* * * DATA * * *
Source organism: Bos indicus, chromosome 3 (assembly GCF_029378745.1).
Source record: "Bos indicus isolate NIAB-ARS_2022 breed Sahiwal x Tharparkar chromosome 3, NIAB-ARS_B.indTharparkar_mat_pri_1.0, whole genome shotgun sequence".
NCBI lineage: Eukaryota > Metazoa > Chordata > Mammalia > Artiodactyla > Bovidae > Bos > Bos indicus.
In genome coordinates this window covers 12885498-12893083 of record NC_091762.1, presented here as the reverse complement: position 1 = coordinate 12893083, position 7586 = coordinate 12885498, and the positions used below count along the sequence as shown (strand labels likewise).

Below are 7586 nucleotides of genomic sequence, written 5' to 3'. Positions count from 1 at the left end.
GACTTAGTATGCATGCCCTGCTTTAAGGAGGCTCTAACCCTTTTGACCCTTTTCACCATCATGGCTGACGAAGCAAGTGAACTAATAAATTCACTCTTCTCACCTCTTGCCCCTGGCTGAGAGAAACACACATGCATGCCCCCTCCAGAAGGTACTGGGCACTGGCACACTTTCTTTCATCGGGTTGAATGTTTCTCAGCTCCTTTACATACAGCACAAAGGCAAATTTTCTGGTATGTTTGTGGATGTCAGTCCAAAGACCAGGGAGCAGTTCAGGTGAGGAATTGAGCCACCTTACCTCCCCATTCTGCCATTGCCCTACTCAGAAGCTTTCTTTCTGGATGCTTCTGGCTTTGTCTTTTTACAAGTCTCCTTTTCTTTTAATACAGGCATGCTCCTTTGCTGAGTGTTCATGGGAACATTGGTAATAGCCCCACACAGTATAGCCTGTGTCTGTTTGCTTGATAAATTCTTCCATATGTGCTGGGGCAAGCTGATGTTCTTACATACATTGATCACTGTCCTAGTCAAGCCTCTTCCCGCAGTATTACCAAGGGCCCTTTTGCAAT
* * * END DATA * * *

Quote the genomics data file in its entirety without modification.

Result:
Source organism: Bos indicus, chromosome 3 (assembly GCF_029378745.1).
Source record: "Bos indicus isolate NIAB-ARS_2022 breed Sahiwal x Tharparkar chromosome 3, NIAB-ARS_B.indTharparkar_mat_pri_1.0, whole genome shotgun sequence".
NCBI lineage: Eukaryota > Metazoa > Chordata > Mammalia > Artiodactyla > Bovidae > Bos > Bos indicus.
In genome coordinates this window covers 12885498-12893083 of record NC_091762.1, presented here as the reverse complement: position 1 = coordinate 12893083, position 7586 = coordinate 12885498, and the positions used below count along the sequence as shown (strand labels likewise).

Below are 7586 nucleotides of genomic sequence, written 5' to 3'. Positions count from 1 at the left end.
GACTTAGTATGCATGCCCTGCTTTAAGGAGGCTCTAACCCTTTTGACCCTTTTCACCATCATGGCTGACGAAGCAAGTGAACTAATAAATTCACTCTTCTCACCTCTTGCCCCTGGCTGAGAGAAACACACATGCATGCCCCCTCCAGAAGGTACTGGGCACTGGCACACTTTCTTTCATCGGGTTGAATGTTTCTCAGCTCCTTTACATACAGCACAAAGGCAAATTTTCTGGTATGTTTGTGGATGTCAGTCCAAAGACCAGGGAGCAGTTCAGGTGAGGAATTGAGCCACCTTACCTCCCCATTCTGCCATTGCCCTACTCAGAAGCTTTCTTTCTGGATGCTTCTGGCTTTGTCTTTTTACAAGTCTCCTTTTCTTTTAATACAGGCATGCTCCTTTGCTGAGTGTTCATGGGAACATTGGTAATAGCCCCACACAGTATAGCCTGTGTCTGTTTGCTTGATAAATTCTTCCATATGTGCTGGGGCAAGCTGATGTTCTTACATACATTGATCACTGTCCTAGTCAAGCCTCTTCCCGCAGTATTACCAAGGGCCCTTTTGCAAT